Survival and quality of life improved significantly with the dramatic changes of heart failure (HF) treatment in the last decades (1). An unanticipated consequence of this favorable development is the emergence of a patient population increasingly refractory to standard HF treatment. This paradox relates to the fact that none of the currently available drugs or devices completely silences HF disease or protects from the occurrence of new episodes of myocardial damage, the development of cardiorenal syndrom or right heart failure.
La dissection coronaire spontanée (SCAD) est une cause particulièrement sous-estimée du syndrome coronarien aigu (SCA), de l’infarctus du myocarde et de la mort subite. Selon plusieurs études on suppose que la SCAD est la cause sous-jacente de 1,7% à 4,0% des SCA et serait responsable de 0,5% des morts subites. Cette entité clinique est plus courante chez les jeunes femmes et les patients sans facteurs de risque cardiovasculaires classiques. Bien que largement sous-diagnostiquée durant les dernières décennies, le diagnostic de SCAD s’est considérablement amélioré grâce à l’utilisation facilitée de la tomographie par cohérence optique (OCT) et de l’échographie intravasculaire (IVUS). Les recommandations de prise en charge sont basées uniquement sur des avis d’experts, principalement issus d’études rétrospectives et observationnelles. Cette revue résume dans le détail l’épidémiologie, l’étiopathogenèse, les caractéristiques cliniques ainsi que la démarche diagnostique et la prise en charge de la SCAD dans l’état actuel de la littérature médicale. Deux cas cliniques avec une sémiologie classique illustreront finalement ces différentes notions théoriques.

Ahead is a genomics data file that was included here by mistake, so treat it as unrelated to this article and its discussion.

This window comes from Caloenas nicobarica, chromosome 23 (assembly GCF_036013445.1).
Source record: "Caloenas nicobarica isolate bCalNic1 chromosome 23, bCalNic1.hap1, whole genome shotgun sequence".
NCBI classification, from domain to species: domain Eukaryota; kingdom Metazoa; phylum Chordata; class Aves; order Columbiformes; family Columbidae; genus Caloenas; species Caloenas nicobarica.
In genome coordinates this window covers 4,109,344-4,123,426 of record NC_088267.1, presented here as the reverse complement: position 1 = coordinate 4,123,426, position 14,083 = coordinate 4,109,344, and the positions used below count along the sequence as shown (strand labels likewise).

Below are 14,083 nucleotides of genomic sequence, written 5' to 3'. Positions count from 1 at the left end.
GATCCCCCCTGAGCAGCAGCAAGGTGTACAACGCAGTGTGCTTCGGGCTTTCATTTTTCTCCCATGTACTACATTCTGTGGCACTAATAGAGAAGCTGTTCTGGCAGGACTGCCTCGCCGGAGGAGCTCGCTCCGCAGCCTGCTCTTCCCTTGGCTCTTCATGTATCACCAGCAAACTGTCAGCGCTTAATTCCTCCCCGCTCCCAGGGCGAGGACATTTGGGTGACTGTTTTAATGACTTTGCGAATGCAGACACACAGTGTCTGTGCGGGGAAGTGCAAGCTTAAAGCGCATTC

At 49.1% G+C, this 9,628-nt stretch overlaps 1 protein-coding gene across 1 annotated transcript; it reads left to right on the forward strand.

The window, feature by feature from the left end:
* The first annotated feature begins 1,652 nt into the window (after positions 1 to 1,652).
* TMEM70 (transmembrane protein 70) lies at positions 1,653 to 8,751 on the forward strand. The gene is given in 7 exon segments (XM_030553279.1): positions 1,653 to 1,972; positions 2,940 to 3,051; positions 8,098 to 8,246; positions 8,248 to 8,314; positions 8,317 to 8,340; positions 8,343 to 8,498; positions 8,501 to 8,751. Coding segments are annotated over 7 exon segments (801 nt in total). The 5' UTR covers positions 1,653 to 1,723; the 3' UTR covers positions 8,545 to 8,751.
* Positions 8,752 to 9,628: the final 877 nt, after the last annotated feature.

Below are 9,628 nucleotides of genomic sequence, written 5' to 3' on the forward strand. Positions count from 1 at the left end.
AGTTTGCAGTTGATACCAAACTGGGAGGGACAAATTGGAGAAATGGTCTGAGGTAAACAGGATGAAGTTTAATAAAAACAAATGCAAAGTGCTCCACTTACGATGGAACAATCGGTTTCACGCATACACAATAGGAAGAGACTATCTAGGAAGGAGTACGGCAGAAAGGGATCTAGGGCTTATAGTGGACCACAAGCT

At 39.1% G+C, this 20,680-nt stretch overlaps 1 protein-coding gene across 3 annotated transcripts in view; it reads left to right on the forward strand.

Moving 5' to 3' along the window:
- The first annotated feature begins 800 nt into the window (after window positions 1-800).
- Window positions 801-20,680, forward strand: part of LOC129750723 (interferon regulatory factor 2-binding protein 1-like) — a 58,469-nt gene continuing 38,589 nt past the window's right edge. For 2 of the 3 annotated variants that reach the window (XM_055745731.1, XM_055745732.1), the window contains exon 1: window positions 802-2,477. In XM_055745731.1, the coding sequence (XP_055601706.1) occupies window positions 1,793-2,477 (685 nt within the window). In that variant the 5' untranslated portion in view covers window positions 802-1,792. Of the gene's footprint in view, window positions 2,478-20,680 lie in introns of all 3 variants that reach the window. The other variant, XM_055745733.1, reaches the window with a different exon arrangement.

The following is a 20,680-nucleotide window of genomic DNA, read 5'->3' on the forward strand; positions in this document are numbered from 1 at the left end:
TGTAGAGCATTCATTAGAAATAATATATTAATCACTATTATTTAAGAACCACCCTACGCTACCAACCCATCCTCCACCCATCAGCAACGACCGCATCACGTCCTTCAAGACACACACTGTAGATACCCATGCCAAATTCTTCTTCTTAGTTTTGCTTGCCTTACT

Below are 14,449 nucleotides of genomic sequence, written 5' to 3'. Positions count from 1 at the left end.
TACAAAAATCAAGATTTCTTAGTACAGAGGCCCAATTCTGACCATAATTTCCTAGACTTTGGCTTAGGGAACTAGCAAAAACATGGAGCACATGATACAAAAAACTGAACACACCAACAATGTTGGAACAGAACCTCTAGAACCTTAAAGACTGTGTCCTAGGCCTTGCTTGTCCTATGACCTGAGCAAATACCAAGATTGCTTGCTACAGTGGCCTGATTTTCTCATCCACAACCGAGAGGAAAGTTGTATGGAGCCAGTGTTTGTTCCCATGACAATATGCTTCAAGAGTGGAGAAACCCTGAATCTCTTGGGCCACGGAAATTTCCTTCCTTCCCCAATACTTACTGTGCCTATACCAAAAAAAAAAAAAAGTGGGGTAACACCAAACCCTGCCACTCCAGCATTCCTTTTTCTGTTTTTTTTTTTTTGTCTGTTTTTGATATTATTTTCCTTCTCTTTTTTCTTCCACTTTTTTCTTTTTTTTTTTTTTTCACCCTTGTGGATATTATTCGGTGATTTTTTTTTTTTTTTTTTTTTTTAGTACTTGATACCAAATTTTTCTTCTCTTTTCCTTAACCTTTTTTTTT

Caseous calcification of the mitral annulus (CCMA) is a rare variant of mitral annular calcification, which can be difficult to diagnose and can be misdiagnosed as a cardiac tumour or abscess. Multimodality imaging is important for the diagnosis of this entity and to avoid unnecessary surgical treatment.